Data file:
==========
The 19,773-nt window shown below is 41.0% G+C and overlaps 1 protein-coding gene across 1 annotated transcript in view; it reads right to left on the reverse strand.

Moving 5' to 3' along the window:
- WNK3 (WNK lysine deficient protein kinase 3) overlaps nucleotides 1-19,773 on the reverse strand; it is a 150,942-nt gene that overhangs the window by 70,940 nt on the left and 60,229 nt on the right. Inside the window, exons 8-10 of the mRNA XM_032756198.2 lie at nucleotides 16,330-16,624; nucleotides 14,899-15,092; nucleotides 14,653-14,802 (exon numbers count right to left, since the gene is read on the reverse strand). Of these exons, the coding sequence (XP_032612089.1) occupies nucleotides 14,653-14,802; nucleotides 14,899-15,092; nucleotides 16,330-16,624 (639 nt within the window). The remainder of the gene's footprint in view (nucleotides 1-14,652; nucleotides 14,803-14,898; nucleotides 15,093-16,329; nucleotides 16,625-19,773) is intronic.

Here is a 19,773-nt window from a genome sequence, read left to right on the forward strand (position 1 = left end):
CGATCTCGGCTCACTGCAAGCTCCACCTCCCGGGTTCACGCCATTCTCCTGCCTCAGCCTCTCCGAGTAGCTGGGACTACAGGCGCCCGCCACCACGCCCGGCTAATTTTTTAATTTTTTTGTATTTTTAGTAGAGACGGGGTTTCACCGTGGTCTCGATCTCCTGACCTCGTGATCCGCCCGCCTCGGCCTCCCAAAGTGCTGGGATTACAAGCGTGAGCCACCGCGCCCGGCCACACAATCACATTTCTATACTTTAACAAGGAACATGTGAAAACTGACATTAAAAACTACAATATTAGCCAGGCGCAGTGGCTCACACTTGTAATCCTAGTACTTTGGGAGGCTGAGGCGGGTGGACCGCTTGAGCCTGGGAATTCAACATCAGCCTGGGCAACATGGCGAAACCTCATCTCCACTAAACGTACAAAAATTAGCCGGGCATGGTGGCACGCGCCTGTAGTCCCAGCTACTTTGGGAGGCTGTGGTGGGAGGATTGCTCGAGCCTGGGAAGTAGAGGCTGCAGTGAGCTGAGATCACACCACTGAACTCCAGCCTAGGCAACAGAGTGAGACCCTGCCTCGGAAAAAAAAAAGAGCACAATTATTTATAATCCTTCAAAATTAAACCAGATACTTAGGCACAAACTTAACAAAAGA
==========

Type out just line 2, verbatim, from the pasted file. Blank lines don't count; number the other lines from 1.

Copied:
Moving 5' to 3' along the window: